Her passion for the players on her team is obvious with a glance at the Hawks’ bench during a game. Like Tad Kozun, the club’s head coach and general manager, the rest of the staff, and all of the young men who wear the jersey, she desperately wants to win every night and do her part to bring a championship back to Nipawin.

Her intensity to do so is never lost on Kozun, who was a 20-year-old high-flying scorer for the Hawks when she first got the job.

“She’s one of those people that just has that competitive drive in her,” he says, “and she wants to win as badly as anybody.

“We’ve been together a lot of years, and she’s learned a lot about the game of hockey over the 11 years that she’s been involved here now. She knows what this team means to the town as well, and it’s pretty cool being able to sit over there and see how involved she is and how much she really cares about the whole team.”

That drive comes through in the intensity of the moment on game day, but perhaps even more so when the rink is much quieter, and the many tasks of the therapist and equipment manager are far away from the bright lights.

Emma cares to be there for her team as a servant, and as a very serious leader on the club’s path to growing the players as men first and foremost.

“A lot of people ask me about whether I have kids and I say ‘Well, I deal with 25 kids daily’,” she says with a laugh.

“Sometimes I feel like a mom in a sense because they are away from their families for the most part, and sometimes I do have to teach them a simple skill like how to turn on a vacuum or whatever. I would say I am very strict with how I like their dressing room to be, and I remind them that it’s a simple thing to clean up after themselves and those sorts of things. They will definitely come to me for advice on different things, but I can also laugh and joke around and have fun with them, but there is respect there for sure and as I get a little older, I do feel like I have a bit of a motherly role with them.”

Galloway mentions that she has also had to adjust her practices over the years as the players are more aware of the mental health aspect of the game, so she has had to be more aware of body language, demeanour, and the holistic perspective of their well-being. She notes that the way they view their world not only “affects their play, but it affects how quickly they return from injury, how they deal with being injured in the first place”. That they are also less afraid to speak up about their mental health struggles is a positive, but is very different from how things were when she started.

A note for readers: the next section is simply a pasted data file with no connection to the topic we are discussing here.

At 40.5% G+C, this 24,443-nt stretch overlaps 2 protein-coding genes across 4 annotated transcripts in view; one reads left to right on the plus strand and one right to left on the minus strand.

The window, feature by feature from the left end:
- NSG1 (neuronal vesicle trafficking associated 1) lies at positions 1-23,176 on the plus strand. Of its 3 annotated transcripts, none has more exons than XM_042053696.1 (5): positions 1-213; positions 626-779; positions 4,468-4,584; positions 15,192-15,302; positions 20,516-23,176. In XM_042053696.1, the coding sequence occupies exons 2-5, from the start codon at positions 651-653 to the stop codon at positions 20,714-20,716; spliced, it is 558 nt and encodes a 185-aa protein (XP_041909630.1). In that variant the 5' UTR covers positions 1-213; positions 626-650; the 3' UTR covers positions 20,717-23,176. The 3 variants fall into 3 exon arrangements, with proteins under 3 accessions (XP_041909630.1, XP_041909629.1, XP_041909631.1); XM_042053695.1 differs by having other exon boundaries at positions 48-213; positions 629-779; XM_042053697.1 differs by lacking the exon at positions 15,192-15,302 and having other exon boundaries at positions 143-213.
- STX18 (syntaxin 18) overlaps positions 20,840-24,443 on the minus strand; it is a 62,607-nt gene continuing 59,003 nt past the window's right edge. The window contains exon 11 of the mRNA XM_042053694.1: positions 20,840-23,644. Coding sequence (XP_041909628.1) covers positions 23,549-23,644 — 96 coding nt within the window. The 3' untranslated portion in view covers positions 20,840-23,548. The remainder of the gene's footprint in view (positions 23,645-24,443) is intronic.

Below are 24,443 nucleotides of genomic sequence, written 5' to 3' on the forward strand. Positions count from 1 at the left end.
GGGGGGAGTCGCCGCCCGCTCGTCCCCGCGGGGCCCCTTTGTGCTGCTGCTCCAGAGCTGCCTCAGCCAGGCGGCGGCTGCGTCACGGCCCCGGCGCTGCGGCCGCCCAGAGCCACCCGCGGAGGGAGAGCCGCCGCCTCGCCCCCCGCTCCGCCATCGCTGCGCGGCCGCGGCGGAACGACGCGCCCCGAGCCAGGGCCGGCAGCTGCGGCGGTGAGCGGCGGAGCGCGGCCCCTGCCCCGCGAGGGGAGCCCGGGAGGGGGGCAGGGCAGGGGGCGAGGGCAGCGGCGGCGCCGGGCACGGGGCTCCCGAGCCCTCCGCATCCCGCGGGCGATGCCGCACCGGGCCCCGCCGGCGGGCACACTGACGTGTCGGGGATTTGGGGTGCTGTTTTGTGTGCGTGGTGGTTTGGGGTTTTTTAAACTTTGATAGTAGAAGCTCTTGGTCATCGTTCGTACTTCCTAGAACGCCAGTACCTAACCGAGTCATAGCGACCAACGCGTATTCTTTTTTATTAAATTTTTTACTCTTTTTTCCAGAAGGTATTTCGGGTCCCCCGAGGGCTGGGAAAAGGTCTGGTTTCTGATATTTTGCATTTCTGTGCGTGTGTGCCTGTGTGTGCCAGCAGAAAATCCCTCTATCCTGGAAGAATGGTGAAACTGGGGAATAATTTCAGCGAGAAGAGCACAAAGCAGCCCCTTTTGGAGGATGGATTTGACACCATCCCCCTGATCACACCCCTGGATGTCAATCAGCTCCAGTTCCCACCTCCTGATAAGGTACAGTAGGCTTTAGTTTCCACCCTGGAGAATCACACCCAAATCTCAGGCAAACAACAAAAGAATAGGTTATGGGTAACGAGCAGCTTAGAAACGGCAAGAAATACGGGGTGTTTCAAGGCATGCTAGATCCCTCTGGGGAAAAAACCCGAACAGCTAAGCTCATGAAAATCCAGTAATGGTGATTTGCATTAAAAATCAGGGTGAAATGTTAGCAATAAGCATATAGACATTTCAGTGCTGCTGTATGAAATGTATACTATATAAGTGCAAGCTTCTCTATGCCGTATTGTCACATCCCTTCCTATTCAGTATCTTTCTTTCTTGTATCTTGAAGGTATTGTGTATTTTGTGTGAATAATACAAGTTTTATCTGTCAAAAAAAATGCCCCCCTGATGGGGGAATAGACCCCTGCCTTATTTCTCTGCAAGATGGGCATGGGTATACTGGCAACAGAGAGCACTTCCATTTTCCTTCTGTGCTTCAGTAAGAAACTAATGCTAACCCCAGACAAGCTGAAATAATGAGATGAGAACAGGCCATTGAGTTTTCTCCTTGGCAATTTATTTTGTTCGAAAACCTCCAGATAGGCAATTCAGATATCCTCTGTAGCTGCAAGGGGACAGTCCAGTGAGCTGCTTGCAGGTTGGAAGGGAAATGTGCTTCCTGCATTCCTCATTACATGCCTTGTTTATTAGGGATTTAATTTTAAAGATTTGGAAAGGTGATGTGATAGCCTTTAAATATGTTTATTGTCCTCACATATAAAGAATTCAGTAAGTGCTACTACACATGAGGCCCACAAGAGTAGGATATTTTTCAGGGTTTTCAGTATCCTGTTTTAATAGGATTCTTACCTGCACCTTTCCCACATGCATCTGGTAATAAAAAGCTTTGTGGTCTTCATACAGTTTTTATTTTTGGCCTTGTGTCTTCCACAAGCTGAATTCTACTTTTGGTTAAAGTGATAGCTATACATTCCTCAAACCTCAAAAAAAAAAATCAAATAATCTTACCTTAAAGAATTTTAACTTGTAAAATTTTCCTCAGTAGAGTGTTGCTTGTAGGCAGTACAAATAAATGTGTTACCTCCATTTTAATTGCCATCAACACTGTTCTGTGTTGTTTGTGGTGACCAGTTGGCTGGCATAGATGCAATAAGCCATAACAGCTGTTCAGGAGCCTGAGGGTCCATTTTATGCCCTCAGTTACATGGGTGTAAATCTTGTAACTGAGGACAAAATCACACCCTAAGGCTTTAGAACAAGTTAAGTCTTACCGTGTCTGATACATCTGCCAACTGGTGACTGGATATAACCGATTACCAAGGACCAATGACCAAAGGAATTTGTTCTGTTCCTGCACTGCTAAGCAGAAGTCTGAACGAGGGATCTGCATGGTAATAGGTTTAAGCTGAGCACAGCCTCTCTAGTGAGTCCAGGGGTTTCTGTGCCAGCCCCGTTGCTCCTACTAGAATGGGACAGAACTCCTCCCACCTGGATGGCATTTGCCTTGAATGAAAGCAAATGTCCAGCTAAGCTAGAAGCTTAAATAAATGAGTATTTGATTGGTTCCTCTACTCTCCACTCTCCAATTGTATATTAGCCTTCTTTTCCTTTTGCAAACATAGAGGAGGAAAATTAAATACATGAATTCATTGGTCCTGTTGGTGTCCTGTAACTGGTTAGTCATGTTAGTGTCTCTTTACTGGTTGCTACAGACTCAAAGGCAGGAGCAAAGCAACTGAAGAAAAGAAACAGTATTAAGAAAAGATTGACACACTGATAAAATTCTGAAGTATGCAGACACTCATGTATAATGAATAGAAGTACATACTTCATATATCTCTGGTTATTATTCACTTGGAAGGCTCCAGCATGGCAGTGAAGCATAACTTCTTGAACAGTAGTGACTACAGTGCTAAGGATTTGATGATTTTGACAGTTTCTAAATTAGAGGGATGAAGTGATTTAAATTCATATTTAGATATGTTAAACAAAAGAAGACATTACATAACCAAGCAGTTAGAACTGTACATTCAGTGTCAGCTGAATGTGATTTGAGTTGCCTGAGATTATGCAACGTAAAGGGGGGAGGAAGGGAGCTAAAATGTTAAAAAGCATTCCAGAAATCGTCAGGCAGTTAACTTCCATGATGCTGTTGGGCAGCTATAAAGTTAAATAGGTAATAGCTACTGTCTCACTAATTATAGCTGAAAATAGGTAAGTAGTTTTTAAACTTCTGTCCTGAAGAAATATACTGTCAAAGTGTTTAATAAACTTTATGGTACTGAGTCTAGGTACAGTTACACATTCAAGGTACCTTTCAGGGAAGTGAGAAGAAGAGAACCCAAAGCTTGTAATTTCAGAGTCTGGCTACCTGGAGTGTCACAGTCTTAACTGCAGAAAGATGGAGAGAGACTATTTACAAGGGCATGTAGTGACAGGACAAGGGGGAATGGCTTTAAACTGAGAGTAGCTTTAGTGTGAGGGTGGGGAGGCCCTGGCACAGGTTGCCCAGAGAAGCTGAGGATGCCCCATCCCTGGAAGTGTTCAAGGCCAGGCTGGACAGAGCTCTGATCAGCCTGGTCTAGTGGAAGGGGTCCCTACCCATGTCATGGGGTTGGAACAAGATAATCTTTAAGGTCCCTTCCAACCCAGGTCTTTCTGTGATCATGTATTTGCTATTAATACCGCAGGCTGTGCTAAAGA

Emma’s high level of effectiveness has been noticed outside of the league, as she has had numerous opportunities to represent Saskatchewan Hockey, including with the U16 provincial boys at the WHL Cup, and with the U18 silver-medal-winning girls at the last Canada Winter Games in Prince Edward Island.

There is no doubt that it is an understatement to say Kozun is proud to have Galloway on the bench beside him.

“Emma means everything to this club,” he says.

“(We all) appreciate everything she does for this town and community. She’s as professional as they come and has earned every opportunity she keeps getting. I truly believe she’s one of the best out there and she probably deserves to move up the ranks and I think one day it’s definitely going to come for her, and then we’ll definitely be thankful for everything she did.”

Galloway’s next Team Saskatchewan experience will be at the 2023 National Women’s Under-18 Championship in Dawson Creek, B.C. Nov. 5-11, and she is right at the top of the many incredible therapists, trainers, and equipment managers that help make the SJHL the elite junior experience that it is.